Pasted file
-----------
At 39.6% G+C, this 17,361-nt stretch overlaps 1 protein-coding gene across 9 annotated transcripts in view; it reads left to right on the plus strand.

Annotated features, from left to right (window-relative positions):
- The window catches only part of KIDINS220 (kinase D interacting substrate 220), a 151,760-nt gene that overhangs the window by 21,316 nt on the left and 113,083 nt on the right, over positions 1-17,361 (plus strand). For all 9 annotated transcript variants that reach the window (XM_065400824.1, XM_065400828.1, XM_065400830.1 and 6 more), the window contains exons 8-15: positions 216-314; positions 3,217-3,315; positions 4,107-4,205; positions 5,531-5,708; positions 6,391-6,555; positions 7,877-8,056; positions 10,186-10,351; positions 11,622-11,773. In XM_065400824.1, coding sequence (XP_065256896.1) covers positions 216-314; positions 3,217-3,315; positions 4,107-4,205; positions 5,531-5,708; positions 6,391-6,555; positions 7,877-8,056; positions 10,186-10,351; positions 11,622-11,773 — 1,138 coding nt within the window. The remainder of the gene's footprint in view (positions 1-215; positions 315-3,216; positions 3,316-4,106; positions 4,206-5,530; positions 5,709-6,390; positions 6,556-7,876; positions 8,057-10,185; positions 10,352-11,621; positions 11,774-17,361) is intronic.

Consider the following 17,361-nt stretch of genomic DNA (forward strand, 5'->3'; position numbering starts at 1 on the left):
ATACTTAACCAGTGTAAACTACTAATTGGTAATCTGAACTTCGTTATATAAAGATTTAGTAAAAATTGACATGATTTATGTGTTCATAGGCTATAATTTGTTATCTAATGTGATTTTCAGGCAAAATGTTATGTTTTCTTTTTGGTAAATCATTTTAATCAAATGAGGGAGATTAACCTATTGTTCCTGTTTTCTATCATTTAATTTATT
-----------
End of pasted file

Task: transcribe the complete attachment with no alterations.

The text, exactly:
At 39.6% G+C, this 17,361-nt stretch overlaps 1 protein-coding gene across 9 annotated transcripts in view; it reads left to right on the plus strand.

Annotated features, from left to right (window-relative positions):
- The window catches only part of KIDINS220 (kinase D interacting substrate 220), a 151,760-nt gene that overhangs the window by 21,316 nt on the left and 113,083 nt on the right, over positions 1-17,361 (plus strand). For all 9 annotated transcript variants that reach the window (XM_065400824.1, XM_065400828.1, XM_065400830.1 and 6 more), the window contains exons 8-15: positions 216-314; positions 3,217-3,315; positions 4,107-4,205; positions 5,531-5,708; positions 6,391-6,555; positions 7,877-8,056; positions 10,186-10,351; positions 11,622-11,773. In XM_065400824.1, coding sequence (XP_065256896.1) covers positions 216-314; positions 3,217-3,315; positions 4,107-4,205; positions 5,531-5,708; positions 6,391-6,555; positions 7,877-8,056; positions 10,186-10,351; positions 11,622-11,773 — 1,138 coding nt within the window. The remainder of the gene's footprint in view (positions 1-215; positions 315-3,216; positions 3,316-4,106; positions 4,206-5,530; positions 5,709-6,390; positions 6,556-7,876; positions 8,057-10,185; positions 10,352-11,621; positions 11,774-17,361) is intronic.

Consider the following 17,361-nt stretch of genomic DNA (forward strand, 5'->3'; position numbering starts at 1 on the left):
ATACTTAACCAGTGTAAACTACTAATTGGTAATCTGAACTTCGTTATATAAAGATTTAGTAAAAATTGACATGATTTATGTGTTCATAGGCTATAATTTGTTATCTAATGTGATTTTCAGGCAAAATGTTATGTTTTCTTTTTGGTAAATCATTTTAATCAAATGAGGGAGATTAACCTATTGTTCCTGTTTTCTATCATTTAATTTATT